A computerised tomography (CT) scan uses X-rays and a computer to create detailed images of the inside of the body.
CT scans are also sometimes known as CAT scans, which stands for computerised axial tomography.
During a CT scan, you'll usually lie on your back on a flat bed. The CT scanner consists of an X-ray tube that rotates around your body. You'll usually be moved continuously through this rotating beam.
The X-rays will be received by a detector on the opposite side of your body and an image of the scan will be produced by a computer.
Unlike an MRI scan, where you're placed inside a tunnel, you shouldn't feel claustrophobic.
The images produced by a CT scan are called tomograms and are more detailed than standard X-rays. A CT scan can produce images of structures inside the body, including the internal organs, blood vessels, bones and tumours.
The scan is painless and will usually take between five and 10 minutes depending on the part of your body being scanned.
Read more about how a CT scan is performed.
When CT scans are used
CT scans can be used to diagnose and monitor a variety of different health conditions, including brain tumours, certain bone conditions, and injuries to internal organs such as the kidneys, liver or spleen. They're also now being used to look at the heart.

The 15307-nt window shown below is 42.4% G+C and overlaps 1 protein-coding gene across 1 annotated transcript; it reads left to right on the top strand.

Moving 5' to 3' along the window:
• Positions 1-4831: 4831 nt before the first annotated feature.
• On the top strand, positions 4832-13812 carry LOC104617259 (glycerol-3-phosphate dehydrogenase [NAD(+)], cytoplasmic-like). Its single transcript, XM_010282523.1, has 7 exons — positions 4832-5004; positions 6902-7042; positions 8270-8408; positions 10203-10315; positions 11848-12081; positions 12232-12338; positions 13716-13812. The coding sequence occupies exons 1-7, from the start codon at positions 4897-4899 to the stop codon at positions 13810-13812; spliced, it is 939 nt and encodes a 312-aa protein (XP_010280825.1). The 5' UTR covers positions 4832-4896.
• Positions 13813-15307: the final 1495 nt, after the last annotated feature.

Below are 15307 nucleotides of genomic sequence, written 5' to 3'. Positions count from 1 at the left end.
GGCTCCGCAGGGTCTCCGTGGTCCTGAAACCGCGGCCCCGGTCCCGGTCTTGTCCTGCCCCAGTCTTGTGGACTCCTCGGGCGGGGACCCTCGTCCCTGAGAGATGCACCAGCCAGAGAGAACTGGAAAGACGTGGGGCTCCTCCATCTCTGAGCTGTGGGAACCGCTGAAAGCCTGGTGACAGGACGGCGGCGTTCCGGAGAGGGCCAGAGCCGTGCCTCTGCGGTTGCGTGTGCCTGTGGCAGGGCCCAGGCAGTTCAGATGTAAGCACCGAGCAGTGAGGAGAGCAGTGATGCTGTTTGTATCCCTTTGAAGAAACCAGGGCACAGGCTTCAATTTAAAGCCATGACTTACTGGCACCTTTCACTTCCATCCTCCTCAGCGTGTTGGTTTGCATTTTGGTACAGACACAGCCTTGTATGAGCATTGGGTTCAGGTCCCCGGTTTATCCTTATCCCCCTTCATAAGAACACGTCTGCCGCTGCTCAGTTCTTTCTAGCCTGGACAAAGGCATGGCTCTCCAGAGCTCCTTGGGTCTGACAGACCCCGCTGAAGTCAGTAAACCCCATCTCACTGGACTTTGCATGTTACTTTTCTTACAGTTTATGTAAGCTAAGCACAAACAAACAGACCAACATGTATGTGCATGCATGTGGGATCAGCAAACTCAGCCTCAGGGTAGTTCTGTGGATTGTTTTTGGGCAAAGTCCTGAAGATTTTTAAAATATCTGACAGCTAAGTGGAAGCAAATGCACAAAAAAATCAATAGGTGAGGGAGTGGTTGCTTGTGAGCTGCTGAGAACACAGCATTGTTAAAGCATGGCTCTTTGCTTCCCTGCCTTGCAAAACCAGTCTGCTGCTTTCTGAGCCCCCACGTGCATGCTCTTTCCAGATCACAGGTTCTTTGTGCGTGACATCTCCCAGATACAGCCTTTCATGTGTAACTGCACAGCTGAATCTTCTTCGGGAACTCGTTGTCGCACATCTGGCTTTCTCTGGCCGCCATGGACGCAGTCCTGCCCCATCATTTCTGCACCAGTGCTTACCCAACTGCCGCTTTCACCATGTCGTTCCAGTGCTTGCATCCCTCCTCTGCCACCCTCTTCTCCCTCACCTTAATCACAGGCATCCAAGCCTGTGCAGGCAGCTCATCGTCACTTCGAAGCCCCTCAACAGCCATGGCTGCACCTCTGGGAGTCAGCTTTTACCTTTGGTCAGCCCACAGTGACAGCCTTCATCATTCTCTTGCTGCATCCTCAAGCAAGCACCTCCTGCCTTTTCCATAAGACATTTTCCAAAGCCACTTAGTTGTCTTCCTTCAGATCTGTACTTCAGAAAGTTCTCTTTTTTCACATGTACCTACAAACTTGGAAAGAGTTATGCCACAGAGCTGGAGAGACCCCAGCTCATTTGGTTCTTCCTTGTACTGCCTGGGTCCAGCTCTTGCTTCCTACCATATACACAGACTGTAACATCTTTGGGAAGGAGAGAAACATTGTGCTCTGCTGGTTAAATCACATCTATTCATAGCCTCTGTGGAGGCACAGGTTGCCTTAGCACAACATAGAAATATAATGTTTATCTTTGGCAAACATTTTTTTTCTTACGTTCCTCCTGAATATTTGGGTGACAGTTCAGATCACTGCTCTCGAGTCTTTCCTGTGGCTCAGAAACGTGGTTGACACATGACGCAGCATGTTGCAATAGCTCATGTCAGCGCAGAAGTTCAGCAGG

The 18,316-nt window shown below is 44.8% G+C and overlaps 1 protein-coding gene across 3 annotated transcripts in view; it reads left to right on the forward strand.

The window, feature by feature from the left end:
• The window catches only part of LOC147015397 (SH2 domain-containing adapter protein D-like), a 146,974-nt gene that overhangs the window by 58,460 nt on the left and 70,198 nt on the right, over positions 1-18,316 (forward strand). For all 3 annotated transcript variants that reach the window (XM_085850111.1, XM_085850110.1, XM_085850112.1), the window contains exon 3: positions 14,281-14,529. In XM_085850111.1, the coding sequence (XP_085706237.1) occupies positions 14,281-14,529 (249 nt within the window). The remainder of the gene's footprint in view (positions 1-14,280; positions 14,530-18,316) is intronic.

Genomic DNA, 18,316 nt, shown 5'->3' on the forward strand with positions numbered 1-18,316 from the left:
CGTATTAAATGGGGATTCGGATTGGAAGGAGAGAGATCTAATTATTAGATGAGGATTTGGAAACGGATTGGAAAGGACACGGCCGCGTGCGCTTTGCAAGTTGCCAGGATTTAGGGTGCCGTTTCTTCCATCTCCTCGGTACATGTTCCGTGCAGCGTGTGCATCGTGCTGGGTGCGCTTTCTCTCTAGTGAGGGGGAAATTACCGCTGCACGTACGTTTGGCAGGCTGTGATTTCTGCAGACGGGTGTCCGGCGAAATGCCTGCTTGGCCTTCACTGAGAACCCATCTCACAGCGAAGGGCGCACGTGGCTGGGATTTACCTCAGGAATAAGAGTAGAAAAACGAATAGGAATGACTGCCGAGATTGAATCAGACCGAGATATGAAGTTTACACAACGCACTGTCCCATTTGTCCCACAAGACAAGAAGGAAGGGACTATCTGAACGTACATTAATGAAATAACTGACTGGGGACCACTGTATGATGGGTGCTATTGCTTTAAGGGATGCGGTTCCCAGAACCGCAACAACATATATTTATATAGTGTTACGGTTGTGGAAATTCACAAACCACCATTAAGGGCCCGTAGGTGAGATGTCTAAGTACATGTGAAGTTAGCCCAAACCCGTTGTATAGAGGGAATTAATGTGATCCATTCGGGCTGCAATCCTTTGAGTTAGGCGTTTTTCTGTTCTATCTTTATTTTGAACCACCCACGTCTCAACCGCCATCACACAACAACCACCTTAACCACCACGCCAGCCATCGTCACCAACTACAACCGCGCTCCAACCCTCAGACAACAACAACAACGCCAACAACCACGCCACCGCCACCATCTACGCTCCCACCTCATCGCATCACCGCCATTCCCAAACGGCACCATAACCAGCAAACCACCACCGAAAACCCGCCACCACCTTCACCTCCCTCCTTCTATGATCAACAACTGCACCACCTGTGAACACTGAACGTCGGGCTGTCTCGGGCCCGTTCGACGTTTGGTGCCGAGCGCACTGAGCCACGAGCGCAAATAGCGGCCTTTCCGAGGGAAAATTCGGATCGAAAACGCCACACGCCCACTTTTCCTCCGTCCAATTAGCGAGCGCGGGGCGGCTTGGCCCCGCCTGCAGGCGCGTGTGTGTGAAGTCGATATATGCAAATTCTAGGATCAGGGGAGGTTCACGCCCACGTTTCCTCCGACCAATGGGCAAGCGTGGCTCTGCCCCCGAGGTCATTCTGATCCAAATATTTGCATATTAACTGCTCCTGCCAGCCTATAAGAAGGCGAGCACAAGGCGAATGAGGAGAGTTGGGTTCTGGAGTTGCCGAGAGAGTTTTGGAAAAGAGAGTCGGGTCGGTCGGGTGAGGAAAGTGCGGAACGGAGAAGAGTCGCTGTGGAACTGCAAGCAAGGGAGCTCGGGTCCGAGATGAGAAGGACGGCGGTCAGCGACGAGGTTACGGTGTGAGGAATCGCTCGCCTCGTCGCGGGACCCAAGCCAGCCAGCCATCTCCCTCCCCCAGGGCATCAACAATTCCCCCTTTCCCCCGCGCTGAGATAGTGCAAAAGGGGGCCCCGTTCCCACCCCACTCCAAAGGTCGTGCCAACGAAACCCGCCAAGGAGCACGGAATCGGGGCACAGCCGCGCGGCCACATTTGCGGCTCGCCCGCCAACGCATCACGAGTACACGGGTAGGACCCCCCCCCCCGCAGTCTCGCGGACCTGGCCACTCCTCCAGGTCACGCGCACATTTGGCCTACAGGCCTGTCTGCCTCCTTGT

They're also often used to look inside the body before another procedure takes place, such as radiotherapy treatment or a biopsy (where a small sample of tissue is taken so that it can be examined under a microscope).
Read more about when you might need a CT scan.
CT scans are usually carried out on an outpatient basis, which means you'll be able to go home on the same day as the procedure.
Your scan results won't be available immediately. A computer will need to process the information from your scan, which will then be analysed by a radiologist (a specialist in interpreting images of the body).
After analysing the images, the radiologist will write a report and send it to your doctor. This usually takes a few weeks.
CT scans are only used when the doctor responsible for your care decides there's a clear medical benefit.
Although CT scans are generally safe, they do expose you to slightly more radiation than other types of imaging tests. The amount of radiation you're exposed to can vary depending on the type of scan you have.
In most cases, the benefits outweigh any potential risks because a CT scan can provide your doctor with much clearer images than those produced by a normal X-ray.
However, CT scans aren't routinely recommended for pregnant women because there's a risk that the X-rays could harm the unborn baby.
Children are also more at risk of developing a build-up of radiation than adults. A CT scan will therefore only be recommended if a child has a serious condition that puts them at greater risk.
Read more about the risks of CT scans.